Dividend Stocks

Last month I wrote about the upcoming spinoff at AT&T (NYSE:T). It has not announced how much the exact dividend cut (“nearly 50%“) will be and the deal is still a year off. Since then, T stock has fallen about 3% from $29.55 to $28.65 as of last week’s close. But it still does not make sense to buy T stock, as I suspect the stock will fall further.

Source: Jonathan Weiss/Shutterstock

This is despite the fact that clearly, AT&T shareholders will gain in the transaction. Despite the dividend cut, they will receive shares spun off into a new company. This company is still unnamed, but it will be the result of a combination of both Discovery (NASDAQ:DISCA, NASDAQ:DISCB, NASDAQ:DISCK) plus the media assets of AT&T (i.e., what AT&T is calling a “Spinco.”). The Spinco will consist of both Time Warner (i.e., HBO, etc.) and DirectTV.

The Dividend Cut Conundrum

Did you follow all that? To make matters even confusing, no one knows yet how many exact shares will be spun off per AT&T share. But we know two things that should be negative influences on AT&T stock. First, it will likely fall further thanks to the 50% cut in the dividend. Second, the spinoff of the unnamed combination of Discovery and the Spinco (Time Warner and DirectTV), will automatically set AT&T stock lower again, by the amount of the per-share value of the spin0ff this time.

But, on the plus side, the value of the spinoff shares will likely make up for a good portion of the lower price for AT&T now. This is especially since analysts expect there will likely be a dividend paid from the spinoff shares.

But here is the conundrum. AT&T now is very cheap with a 7.2% dividend yield (i.e., $2.08/$28.65), But the dividend won’t be cut for at least three quarters from now. And even then, shareholders will get shares in the spinoff media combination company.

Shareholders are playing it safe. They suspect that the new lower dividend of $1.04, or maybe $1.10 (i.e., nearly 50% off $2.04), will have a yield of 4% to 5%. Therefore let’s calculate the expected target price. If we divide $1.10 by 4%, we get a target value of $27.50. But if we use a 5%, i.e., divide $1.10 by 0.05, we get a target price of just $22.

In other words, T stock, at the previously mentioned $28.65, could fall another $1.15 to $27.50, the expected price if it has a 4% dividend yield. It could also fall another $6.65 to $22 or a drop of 23.2% from here.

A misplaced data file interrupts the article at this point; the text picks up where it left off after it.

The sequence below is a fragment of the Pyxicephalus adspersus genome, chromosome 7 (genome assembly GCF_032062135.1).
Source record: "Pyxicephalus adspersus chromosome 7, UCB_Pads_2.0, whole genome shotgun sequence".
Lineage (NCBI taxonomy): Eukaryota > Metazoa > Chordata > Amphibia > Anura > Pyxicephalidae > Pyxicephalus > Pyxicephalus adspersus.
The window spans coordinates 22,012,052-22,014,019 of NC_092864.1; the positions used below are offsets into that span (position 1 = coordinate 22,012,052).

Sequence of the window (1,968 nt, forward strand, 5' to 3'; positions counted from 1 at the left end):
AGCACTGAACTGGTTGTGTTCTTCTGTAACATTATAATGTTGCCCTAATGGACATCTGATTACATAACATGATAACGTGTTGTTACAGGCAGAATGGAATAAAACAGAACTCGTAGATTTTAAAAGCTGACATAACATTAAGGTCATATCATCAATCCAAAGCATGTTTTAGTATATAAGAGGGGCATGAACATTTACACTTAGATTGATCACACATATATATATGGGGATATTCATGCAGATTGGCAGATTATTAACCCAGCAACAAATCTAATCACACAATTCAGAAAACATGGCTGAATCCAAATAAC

And, of course, the negative effect would be worse if the dividend is cut exactly 50% to $1.04.

What To Do With T Stock

The conundrum is that we know that there will be a value from the spinoff company. And that value could partially or wholly make up for this drop. But since AT&T has not yet said what those values are, we don’t know how much this will hedge the expected T stock drop.

Moreover, most AT&T shareholders are probably not sophisticated enough to care about the spinoff. They are likely to just sell the shares, even though the spinoff will be non-taxable and a sale would be a taxable event.

So, I suspect, as a result, there will be added pressure on T stock from here. It could easily fall to $22, or even further. For example, let’s say that after all is said and done a year from now the stock ends up with a 6% dividend yield. That is the equivalent of a price today of $18.33 (i.e., $1.10/0.06), or a drop of 36% from today. This is despite the added spinoff shares in the account.

Therefore, be careful with T stock. Even though it is clearly a bargain today, in a weird way, it probably better, if you are not risk-averse, to either short T stock or buy a put option.

Be careful to close out the position before the spinoff ex-date is set. However, you could also average cost into T stock. Either way, expect fireworks, mostly on the downside, with AT&T stock.

On the date of publication, Mark R. Hake did not hold a position in any security mentioned in this article. The opinions expressed in this article are those of the writer, subject to the InvestorPlace.com Publishing Guidelines.

Mark Hake writes about personal finance on mrhake.medium.com and runs the Total Yield Value Guide which you can review here.

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